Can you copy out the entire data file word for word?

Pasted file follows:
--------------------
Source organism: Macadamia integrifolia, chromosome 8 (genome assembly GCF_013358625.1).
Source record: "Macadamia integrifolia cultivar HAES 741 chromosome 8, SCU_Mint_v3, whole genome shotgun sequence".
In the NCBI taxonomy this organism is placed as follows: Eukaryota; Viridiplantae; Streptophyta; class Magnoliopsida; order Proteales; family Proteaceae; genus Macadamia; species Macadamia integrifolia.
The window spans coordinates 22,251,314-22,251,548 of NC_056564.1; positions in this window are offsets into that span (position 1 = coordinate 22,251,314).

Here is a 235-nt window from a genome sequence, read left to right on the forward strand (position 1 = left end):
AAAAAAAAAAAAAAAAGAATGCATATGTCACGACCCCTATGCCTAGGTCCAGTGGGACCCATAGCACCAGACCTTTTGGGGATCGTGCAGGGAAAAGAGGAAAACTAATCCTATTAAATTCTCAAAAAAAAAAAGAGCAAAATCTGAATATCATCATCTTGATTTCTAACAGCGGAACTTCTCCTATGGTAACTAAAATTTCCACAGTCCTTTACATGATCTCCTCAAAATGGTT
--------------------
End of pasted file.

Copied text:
Source organism: Macadamia integrifolia, chromosome 8 (genome assembly GCF_013358625.1).
Source record: "Macadamia integrifolia cultivar HAES 741 chromosome 8, SCU_Mint_v3, whole genome shotgun sequence".
In the NCBI taxonomy this organism is placed as follows: Eukaryota; Viridiplantae; Streptophyta; class Magnoliopsida; order Proteales; family Proteaceae; genus Macadamia; species Macadamia integrifolia.
The window spans coordinates 22,251,314-22,251,548 of NC_056564.1; positions in this window are offsets into that span (position 1 = coordinate 22,251,314).

Here is a 235-nt window from a genome sequence, read left to right on the forward strand (position 1 = left end):
AAAAAAAAAAAAAAAAGAATGCATATGTCACGACCCCTATGCCTAGGTCCAGTGGGACCCATAGCACCAGACCTTTTGGGGATCGTGCAGGGAAAAGAGGAAAACTAATCCTATTAAATTCTCAAAAAAAAAAAGAGCAAAATCTGAATATCATCATCTTGATTTCTAACAGCGGAACTTCTCCTATGGTAACTAAAATTTCCACAGTCCTTTACATGATCTCCTCAAAATGGTT